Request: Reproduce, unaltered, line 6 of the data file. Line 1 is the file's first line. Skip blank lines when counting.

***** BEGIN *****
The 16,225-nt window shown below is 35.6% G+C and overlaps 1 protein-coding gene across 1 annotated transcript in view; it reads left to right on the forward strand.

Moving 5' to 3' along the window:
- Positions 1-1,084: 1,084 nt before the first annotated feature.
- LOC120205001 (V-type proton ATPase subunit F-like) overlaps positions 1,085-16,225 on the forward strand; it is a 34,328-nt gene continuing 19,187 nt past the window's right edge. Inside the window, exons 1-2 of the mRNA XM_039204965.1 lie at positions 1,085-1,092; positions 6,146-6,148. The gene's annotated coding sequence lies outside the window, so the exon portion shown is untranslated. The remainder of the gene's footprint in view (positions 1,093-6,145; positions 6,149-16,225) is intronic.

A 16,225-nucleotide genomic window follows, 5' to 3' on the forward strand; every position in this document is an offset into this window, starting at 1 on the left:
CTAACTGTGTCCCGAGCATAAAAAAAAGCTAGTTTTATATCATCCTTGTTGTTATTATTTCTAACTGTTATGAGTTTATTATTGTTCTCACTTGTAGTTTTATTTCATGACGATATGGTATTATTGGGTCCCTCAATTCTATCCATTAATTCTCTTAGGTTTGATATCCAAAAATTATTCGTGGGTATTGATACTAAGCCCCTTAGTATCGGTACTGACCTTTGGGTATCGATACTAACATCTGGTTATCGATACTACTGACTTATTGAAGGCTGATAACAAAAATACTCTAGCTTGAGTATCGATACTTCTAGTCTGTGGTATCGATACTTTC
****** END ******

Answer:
CTAACTGTGTCCCGAGCATAAAAAAAAGCTAGTTTTATATCATCCTTGTTGTTATTATTTCTAACTGTTATGAGTTTATTATTGTTCTCACTTGTAGTTTTATTTCATGACGATATGGTATTATTGGGTCCCTCAATTCTATCCATTAATTCTCTTAGGTTTGATATCCAAAAATTATTCGTGGGTATTGATACTAAGCCCCTTAGTATCGGTACTGACCTTTGGGTATCGATACTAACATCTGGTTATCGATACTACTGACTTATTGAAGGCTGATAACAAAAATACTCTAGCTTGAGTATCGATACTTCTAGTCTGTGGTATCGATACTTTC